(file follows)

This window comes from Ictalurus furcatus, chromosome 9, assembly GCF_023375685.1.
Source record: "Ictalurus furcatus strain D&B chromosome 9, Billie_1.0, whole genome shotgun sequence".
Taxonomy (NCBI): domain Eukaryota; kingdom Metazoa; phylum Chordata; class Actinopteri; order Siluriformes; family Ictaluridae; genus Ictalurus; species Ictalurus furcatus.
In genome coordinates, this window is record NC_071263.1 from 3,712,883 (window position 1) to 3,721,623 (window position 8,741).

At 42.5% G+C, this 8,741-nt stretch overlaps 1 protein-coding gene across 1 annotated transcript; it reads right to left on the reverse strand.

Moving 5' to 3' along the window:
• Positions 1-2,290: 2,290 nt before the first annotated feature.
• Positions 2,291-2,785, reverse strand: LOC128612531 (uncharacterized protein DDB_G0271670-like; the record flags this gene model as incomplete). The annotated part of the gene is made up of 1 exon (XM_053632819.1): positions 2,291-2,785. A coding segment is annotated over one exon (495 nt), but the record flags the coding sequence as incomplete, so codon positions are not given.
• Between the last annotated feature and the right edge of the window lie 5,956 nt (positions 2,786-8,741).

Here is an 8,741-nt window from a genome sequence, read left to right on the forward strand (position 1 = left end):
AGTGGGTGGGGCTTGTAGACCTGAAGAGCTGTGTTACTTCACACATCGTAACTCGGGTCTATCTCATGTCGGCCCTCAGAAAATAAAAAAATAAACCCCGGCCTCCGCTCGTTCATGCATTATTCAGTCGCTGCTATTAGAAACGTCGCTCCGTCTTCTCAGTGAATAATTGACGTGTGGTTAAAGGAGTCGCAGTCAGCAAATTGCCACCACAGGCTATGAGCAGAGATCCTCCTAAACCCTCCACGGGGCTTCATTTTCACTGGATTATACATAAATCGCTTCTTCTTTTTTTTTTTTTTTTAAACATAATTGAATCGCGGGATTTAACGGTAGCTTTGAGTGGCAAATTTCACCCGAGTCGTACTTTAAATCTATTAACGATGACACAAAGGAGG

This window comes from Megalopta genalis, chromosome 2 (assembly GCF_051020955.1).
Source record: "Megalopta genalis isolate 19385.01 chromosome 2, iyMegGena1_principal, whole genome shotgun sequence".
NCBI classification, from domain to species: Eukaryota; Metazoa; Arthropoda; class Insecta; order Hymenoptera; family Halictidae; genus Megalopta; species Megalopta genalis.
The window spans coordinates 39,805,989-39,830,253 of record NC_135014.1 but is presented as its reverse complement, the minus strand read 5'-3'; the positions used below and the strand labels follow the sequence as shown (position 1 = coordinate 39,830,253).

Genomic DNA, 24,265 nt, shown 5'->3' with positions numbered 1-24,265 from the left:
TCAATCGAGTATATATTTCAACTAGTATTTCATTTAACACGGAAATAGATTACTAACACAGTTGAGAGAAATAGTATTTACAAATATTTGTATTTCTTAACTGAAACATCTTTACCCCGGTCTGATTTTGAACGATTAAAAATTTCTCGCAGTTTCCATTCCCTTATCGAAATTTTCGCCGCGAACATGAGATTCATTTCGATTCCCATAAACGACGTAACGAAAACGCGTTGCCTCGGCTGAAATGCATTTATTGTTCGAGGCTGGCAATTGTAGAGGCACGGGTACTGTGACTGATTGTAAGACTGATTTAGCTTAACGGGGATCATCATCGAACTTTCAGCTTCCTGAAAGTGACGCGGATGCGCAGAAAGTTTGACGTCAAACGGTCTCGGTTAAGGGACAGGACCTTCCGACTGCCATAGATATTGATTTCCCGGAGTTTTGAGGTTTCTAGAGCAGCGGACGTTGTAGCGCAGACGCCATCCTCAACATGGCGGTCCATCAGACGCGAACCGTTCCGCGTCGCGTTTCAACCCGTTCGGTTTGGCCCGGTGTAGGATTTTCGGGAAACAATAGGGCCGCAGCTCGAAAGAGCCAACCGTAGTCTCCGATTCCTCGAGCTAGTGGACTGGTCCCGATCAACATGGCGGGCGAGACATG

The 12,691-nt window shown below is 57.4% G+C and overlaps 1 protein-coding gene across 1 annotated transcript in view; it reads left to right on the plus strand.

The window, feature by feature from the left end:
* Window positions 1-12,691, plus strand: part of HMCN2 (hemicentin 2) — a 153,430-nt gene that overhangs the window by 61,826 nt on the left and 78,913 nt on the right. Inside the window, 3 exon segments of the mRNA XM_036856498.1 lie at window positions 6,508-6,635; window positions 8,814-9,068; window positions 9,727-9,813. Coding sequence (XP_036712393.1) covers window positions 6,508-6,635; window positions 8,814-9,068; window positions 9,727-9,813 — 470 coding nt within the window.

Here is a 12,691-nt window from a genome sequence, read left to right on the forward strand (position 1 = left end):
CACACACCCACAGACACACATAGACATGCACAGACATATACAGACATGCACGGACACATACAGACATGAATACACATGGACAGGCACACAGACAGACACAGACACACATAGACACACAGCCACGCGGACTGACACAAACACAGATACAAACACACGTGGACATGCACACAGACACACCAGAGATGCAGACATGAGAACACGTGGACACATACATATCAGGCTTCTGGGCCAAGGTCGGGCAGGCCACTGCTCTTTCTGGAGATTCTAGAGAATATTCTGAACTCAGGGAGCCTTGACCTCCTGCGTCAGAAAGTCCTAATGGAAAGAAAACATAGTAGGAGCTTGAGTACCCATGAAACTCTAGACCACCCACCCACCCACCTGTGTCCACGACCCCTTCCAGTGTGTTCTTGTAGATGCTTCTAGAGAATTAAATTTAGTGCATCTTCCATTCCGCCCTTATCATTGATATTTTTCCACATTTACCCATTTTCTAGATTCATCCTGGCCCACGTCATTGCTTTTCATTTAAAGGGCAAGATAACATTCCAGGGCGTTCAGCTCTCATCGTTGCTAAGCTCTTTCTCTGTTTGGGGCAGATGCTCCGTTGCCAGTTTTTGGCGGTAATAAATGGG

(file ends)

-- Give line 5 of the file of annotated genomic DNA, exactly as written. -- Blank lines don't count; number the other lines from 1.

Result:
At 42.5% G+C, this 8,741-nt stretch overlaps 1 protein-coding gene across 1 annotated transcript; it reads right to left on the reverse strand.